Oh, dystopian novels, how I love thee! Glitch by Heather Anastasiu is a dystopian YA novel in it’s most realistic form!
The Community protects us all from pain and war. The Community is the only thing that is important. The Community is our life. Zoe is perfectly content in The Community until she starts to “glitch” and form her own thoughts, opinions, and feelings. She finds herself enamoured with the feelings flowing through her and she starts to glitch more and more often. Glitching is dangerous… if The Community were to find out, they’d “fix” her instantly and she’d stop having any feelings of her own. Her glitch also comes with the power of telekinesis… she can move things in her MIND! Why would she want to give up all of these gifts she has control over while glitching? Keeping her glitch a secret might be the thing to kill Zoe, after all.
This probably sounds crazy, but I liked this novel because I felt like it could really happen. I feel like the contentedness of not having our own unique flaws and thoughts might lead the government [The Community] to controlling everything they can about it’s citizens. I really liked Zoe… her thoughts seemed very genuine. Fun story! Can’t wait to read the sequel!
Rose Under Fire is the secondary novel to Elizabeth Wein’s Code Name Verity (reviewed here). These novels are historical YA fiction at it’s ABSOLUTE best! Rose Under Fire takes over a few years after we left the story in Code Name Verity.
This novel is about Rose Justice, an 18 year old American volunteer in the Air Transport Auxiliary (ATA). She flies fighter planes to locations for the military forces in and around the war effort during World War II. She is captured on her way to France in 1944 and sent to Ravensbrück Concentration Camp. Ravensbruck is home to some of the worse human experimentations during the Nazi command.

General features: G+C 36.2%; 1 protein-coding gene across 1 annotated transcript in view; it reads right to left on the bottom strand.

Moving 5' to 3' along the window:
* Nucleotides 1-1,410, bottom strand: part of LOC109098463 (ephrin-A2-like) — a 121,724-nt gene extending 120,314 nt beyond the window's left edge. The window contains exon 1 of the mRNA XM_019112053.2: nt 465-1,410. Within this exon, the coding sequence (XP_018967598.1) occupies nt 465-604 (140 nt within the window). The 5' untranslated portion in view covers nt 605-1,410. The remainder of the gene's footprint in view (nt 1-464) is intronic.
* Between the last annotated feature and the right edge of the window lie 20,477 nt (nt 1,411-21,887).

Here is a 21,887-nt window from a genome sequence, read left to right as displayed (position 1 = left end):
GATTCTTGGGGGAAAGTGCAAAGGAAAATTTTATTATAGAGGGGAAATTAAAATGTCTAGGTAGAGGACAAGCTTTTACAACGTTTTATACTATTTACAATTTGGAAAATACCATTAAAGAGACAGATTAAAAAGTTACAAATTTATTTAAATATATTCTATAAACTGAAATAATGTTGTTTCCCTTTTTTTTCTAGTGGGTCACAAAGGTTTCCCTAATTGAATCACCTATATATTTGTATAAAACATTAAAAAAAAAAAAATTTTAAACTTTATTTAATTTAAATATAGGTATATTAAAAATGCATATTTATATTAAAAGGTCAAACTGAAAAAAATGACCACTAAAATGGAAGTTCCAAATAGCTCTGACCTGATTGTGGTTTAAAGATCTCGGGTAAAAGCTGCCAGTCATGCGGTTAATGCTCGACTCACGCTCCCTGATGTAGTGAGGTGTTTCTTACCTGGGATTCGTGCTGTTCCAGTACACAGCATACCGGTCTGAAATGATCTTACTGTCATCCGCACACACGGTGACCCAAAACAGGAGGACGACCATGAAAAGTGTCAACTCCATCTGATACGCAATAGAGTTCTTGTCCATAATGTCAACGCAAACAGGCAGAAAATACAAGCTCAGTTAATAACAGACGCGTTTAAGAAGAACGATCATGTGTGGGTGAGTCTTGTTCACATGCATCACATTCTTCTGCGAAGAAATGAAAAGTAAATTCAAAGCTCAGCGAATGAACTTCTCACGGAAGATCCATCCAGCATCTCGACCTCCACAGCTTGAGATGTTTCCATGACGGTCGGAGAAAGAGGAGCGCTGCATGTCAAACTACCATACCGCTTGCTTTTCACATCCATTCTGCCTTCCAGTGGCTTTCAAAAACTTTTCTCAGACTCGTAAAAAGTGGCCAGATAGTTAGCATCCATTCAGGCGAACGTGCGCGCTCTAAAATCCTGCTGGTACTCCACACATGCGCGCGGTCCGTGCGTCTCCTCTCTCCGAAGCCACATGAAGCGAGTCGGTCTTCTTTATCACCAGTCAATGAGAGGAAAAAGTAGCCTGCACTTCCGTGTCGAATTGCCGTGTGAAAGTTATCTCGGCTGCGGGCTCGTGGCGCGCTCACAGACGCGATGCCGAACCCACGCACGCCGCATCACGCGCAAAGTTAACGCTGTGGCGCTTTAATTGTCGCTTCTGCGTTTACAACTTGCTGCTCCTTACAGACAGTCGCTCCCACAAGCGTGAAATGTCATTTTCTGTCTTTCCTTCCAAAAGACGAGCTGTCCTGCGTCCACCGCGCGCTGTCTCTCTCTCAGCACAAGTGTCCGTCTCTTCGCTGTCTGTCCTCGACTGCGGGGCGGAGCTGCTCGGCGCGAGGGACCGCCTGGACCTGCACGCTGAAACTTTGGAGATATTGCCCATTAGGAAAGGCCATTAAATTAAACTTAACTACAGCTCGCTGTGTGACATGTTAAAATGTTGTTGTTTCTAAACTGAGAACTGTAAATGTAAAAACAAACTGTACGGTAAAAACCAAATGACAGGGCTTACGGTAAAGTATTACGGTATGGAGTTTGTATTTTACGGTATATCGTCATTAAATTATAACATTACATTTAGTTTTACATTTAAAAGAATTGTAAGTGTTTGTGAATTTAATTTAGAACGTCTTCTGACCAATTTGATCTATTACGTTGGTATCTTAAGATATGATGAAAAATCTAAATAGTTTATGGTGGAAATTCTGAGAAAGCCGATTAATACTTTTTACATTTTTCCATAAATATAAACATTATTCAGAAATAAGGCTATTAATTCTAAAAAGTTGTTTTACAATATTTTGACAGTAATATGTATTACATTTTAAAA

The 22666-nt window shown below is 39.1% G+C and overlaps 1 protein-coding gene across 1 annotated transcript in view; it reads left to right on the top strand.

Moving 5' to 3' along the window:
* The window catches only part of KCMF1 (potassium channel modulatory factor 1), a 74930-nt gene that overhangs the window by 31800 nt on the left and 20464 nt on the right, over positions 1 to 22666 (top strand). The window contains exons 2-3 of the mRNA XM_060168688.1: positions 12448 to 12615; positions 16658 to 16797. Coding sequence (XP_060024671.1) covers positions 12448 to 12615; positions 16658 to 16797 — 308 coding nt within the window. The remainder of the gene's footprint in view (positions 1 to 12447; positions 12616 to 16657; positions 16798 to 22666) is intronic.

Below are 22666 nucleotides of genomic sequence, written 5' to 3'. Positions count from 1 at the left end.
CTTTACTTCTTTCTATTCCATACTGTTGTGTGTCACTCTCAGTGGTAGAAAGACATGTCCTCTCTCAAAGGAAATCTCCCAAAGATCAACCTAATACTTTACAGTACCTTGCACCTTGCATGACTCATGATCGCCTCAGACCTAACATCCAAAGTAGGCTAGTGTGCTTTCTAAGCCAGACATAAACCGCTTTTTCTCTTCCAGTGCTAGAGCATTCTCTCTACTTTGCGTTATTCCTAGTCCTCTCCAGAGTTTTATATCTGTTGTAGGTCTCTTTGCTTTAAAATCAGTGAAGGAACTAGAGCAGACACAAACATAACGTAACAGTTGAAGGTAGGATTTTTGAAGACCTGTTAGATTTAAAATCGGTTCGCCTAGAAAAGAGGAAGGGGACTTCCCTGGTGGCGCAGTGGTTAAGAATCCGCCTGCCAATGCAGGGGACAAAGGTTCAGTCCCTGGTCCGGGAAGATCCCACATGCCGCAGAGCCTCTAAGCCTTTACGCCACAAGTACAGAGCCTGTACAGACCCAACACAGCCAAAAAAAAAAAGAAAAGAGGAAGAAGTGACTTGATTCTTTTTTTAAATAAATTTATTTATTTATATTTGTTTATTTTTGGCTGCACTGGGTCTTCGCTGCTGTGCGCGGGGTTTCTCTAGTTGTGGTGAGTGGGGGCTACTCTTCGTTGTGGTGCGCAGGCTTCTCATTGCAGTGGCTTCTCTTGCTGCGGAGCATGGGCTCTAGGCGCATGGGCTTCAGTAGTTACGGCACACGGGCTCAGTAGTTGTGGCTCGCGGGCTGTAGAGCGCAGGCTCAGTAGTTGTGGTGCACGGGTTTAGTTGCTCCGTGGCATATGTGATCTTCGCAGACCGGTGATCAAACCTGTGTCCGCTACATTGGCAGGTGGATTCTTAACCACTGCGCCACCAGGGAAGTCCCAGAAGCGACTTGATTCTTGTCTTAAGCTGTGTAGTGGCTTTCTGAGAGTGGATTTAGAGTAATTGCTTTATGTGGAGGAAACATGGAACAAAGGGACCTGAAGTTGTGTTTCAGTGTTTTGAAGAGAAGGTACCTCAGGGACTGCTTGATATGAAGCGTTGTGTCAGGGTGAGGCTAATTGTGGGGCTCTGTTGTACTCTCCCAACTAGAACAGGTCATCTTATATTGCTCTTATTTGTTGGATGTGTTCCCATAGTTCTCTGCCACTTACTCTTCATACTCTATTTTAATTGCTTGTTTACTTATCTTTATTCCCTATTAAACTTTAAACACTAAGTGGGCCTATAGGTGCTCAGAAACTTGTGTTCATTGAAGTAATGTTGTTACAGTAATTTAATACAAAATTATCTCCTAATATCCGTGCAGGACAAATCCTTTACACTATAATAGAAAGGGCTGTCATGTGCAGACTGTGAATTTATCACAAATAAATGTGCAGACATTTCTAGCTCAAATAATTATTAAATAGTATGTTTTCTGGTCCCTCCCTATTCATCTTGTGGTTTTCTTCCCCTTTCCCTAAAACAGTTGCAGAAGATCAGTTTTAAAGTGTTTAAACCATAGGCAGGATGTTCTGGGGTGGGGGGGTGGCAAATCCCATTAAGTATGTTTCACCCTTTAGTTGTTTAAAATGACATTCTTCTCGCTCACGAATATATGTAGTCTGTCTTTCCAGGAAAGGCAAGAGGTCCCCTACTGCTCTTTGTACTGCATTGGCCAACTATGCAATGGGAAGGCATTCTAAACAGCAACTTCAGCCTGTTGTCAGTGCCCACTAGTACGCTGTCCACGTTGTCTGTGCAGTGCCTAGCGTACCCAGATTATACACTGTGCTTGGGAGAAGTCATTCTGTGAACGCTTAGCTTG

Rose’s experiences in the camp are so heartbreaking and really in-depth. Wein has a way of making you feel like you were there. After reading this novel, I feel like I’ve survived through the hell of a concentration camp, the hopelessness is palpable. GREAT novel. SO MANY FEELS! Love this author!
The One is the final novel in Kiera Cass’ Selection trilogy (The Selection review here and The Elite review here). These novels have such GREAT characters. A kingdom in turmoil, a prince who needs to pick his princess, a girl from a small background in the mix, and war knocking at the door of the castle [literally].
This is almost like a realistic fairy tale. haha. A fairy tale that has real life elements. A wannabe-princess that doesn’t know what she wants for her future… could it get any better than that?! A prince whose father (the king) is less than kind and definitely not a loving man. These people are not royalty… they’re us. Well, they are us without the money problems. haha.
These novels seemed so foofy to me in the beginning… but they’re really not. The characters are multi-faceted people. America Singer is such a strong-willed main character… I love the sheer volume of novels with strong female leads nowadays! =) If you’re looking for a fairy tale set in a dystopian world, look no further.
Dorothy Must Die by Danielle Paige was such a pleasant surprise. I’m not a die hard Wizard of Oz fan by any means, so I was skeptical about whether or not I’d dig this novel. After having read the novel The Wonderful Wizard of Oz, I found Dorothy Must Die to be a modern, fun retelling. It was similar to Cinder as a retelling of Cinderella… the main ideas are there, but it feels like an entirely different story.
Amy Gumm lives in a trailer on the outskirts of town. She could not be more of an outsider in her town. The only reason anyone, especially the school heartthrob, pays attention to her is because they want to copy her homework. After a fight with the heartthrob’s girlfriend, Amy finds herself suspended… much to the chagrine of her druggie mom. A tornado is coming and her mom leaves to head to the local bar/watering hole.